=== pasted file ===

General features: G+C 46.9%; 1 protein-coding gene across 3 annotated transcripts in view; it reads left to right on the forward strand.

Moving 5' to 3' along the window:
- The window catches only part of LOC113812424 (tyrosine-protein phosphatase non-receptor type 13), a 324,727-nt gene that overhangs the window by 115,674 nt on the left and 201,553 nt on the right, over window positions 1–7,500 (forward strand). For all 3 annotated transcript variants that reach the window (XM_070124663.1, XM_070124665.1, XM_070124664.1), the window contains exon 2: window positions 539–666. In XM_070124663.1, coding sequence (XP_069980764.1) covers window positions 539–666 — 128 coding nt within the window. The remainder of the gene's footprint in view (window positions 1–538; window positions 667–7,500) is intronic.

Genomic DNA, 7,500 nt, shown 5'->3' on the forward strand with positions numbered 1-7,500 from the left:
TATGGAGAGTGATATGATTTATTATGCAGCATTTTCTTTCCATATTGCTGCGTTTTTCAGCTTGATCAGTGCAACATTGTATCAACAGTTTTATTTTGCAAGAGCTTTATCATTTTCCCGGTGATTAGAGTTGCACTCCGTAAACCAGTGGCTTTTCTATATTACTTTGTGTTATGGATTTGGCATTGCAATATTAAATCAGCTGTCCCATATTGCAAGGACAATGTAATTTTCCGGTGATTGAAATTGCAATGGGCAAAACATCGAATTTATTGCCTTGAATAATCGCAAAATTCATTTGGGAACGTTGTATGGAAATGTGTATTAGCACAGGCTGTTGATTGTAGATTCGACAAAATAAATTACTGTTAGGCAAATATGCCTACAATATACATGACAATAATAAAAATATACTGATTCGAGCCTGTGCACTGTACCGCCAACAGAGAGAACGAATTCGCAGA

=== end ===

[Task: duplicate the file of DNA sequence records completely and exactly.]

General features: G+C 46.9%; 1 protein-coding gene across 3 annotated transcripts in view; it reads left to right on the forward strand.

Moving 5' to 3' along the window:
- The window catches only part of LOC113812424 (tyrosine-protein phosphatase non-receptor type 13), a 324,727-nt gene that overhangs the window by 115,674 nt on the left and 201,553 nt on the right, over window positions 1–7,500 (forward strand). For all 3 annotated transcript variants that reach the window (XM_070124663.1, XM_070124665.1, XM_070124664.1), the window contains exon 2: window positions 539–666. In XM_070124663.1, coding sequence (XP_069980764.1) covers window positions 539–666 — 128 coding nt within the window. The remainder of the gene's footprint in view (window positions 1–538; window positions 667–7,500) is intronic.

Genomic DNA, 7,500 nt, shown 5'->3' on the forward strand with positions numbered 1-7,500 from the left:
TATGGAGAGTGATATGATTTATTATGCAGCATTTTCTTTCCATATTGCTGCGTTTTTCAGCTTGATCAGTGCAACATTGTATCAACAGTTTTATTTTGCAAGAGCTTTATCATTTTCCCGGTGATTAGAGTTGCACTCCGTAAACCAGTGGCTTTTCTATATTACTTTGTGTTATGGATTTGGCATTGCAATATTAAATCAGCTGTCCCATATTGCAAGGACAATGTAATTTTCCGGTGATTGAAATTGCAATGGGCAAAACATCGAATTTATTGCCTTGAATAATCGCAAAATTCATTTGGGAACGTTGTATGGAAATGTGTATTAGCACAGGCTGTTGATTGTAGATTCGACAAAATAAATTACTGTTAGGCAAATATGCCTACAATATACATGACAATAATAAAAATATACTGATTCGAGCCTGTGCACTGTACCGCCAACAGAGAGAACGAATTCGCAGA